November 27, 2021 | 4:14 pm
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What the College Football Playoff didn’t tell us

 

In the aftermath of Ohio State’s demolition of Oregon in yesterday’s College Football Playoff national championship, many people noted that if college football still employed the BCS, it is likely that neither of these teams would have been selected to play in the title game. Supposedly, the fact that Ohio State and Oregon played was a testament to the playoff system “getting it right” and correctly crowning Ohio State as the national champion.

You won’t find any argument from me about how good Ohio State is (third-string quarterback, bounced back from early-season loss to mediocre Virginia Tech team, etc.), or even how good Oregon is, despite yesterday’s lackluster showing. The Buckeyes are *probably* the best team in the country, given how they handled Alabama and Oregon. But just for kicks, let’s imagine that the BCS was still the system used to determine college football’s champion. Last night would have likely featured Alabama and Florida State in the title game.

If Florida State wins the game, you can already start to hear the #hottakes from talking heads about how the Seminoles are undoubtedly the best team in the country – after all, they would have been UNCONCQUERED at 14-0 (“all they do is win,” the pundit explains as he pounds his fist on the table for emphasis). If Alabama wins the game, the takes might be less hot, but you could also see lots of gushing about Nick Saban that would make you wonder why anyone bets against Alabama ever. To justify Ohio State being left out, they would have said something like “you can’t lose to Virginia Tech and expect to be in the championship game” or “they wouldn’t have won anyway with their third-string quarterback playing,” and most people probably would have bought those arguments.

What this hypothetical scenario tells you is that, at least for this year, people would’ve been convinced that the system got it right regardless of which system was used. If the BCS system was in place and Florida State or Alabama won the title, people would’ve been just as convinced of their status as champions as they are now with Ohio State’s.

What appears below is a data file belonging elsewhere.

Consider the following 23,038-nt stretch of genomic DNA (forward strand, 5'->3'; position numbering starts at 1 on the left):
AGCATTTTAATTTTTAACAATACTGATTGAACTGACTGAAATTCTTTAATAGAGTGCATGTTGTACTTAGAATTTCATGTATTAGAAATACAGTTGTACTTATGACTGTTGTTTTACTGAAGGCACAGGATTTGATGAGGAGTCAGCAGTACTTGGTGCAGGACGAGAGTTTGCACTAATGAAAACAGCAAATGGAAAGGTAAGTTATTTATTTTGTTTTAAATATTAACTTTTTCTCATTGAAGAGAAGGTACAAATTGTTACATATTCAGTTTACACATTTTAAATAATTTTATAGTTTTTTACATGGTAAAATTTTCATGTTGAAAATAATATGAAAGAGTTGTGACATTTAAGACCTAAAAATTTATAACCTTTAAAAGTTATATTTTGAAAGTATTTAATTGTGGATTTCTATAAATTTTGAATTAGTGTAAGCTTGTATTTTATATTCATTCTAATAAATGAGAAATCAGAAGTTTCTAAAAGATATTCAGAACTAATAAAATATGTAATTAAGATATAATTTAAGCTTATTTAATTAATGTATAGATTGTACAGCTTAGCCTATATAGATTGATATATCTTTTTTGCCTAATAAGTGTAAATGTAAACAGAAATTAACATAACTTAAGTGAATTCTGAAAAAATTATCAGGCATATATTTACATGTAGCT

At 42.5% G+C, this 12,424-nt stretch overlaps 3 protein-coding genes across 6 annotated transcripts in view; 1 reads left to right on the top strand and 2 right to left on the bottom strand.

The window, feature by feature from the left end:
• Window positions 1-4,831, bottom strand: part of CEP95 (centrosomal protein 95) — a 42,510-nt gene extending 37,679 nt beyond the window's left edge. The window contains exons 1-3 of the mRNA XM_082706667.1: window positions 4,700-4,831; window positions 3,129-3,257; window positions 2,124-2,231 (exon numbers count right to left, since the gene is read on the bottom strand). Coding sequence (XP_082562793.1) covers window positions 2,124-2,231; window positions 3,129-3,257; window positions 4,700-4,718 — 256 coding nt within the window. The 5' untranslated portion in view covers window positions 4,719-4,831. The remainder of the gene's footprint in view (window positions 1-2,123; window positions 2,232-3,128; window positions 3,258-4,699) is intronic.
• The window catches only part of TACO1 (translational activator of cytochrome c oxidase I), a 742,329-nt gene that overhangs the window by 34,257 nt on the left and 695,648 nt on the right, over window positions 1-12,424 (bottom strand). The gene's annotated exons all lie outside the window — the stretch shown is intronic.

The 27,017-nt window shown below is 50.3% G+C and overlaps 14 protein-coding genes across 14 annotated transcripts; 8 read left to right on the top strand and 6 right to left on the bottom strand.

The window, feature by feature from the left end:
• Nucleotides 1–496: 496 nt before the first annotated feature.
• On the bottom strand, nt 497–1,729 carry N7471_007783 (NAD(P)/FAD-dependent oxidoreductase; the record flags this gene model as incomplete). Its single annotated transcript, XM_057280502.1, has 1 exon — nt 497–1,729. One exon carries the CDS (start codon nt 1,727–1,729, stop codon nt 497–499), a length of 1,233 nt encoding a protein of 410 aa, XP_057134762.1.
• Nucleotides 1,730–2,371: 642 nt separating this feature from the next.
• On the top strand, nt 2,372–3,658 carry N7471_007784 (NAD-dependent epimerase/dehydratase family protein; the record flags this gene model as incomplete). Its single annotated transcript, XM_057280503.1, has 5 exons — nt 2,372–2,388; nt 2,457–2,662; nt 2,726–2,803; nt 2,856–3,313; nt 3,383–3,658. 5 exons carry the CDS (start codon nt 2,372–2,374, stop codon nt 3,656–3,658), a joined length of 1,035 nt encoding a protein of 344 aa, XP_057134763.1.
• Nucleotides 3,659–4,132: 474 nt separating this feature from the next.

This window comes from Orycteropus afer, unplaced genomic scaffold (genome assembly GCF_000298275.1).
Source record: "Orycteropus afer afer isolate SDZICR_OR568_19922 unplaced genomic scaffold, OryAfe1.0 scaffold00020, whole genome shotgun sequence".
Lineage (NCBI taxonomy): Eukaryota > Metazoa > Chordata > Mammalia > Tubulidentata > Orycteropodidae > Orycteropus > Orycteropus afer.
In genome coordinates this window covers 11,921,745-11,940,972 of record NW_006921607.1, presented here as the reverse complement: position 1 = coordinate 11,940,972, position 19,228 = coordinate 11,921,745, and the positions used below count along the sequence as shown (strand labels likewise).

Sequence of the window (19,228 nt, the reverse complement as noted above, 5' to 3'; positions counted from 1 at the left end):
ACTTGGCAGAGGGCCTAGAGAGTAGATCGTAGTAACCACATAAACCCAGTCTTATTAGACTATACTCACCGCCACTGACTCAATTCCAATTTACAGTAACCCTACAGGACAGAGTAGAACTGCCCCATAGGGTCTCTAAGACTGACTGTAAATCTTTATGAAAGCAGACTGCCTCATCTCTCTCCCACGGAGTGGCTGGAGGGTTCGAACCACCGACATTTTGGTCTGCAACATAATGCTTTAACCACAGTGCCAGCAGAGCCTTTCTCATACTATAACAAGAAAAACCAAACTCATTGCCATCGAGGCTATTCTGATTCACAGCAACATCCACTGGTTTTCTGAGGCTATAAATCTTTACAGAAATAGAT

Don’t get me wrong – I’m not trying to rain on Ohio State’s parade, as much as I would like to as a graduate of the University of Michigan. I’ve already conceded that in my estimation, Ohio State is probably this year’s best team. But what the CFP doesn’t tell us is who the best team actually is – it just assigns a champion (just like the BCS) and opens up opportunities for more teams to win the championship (not like the BCS). The best team might actually still be Alabama, Florida State, Oregon, or even someone else (hey TCU and Baylor!), and we might’ve been just as sure that they deserved the championship if any of them won it under a different system, not aware that our thought processes had been so distorted by the postseason system in place.

The College Football Playoff is probably a step in the right direction (i.e. more likely to include the best team without the bracket being too unwieldy), and hopefully we keep moving in that direction. Ohio State used the CFP to make a convincing case for being the best team in the country. But let’s admit that we would also have been thoroughly convinced by an Alabama or Florida State BCS title too.

A related aside: Some writers speculate as to what would have happened if the playoff was in effect for the past sixteen years instead of the BCS.


 

Dar-Wei wants Ohio State to be good because it makes the Michigan-OSU rivalry better, but now he’s scared that Ohio State is too good. Follow him on Twitter at @chendw.

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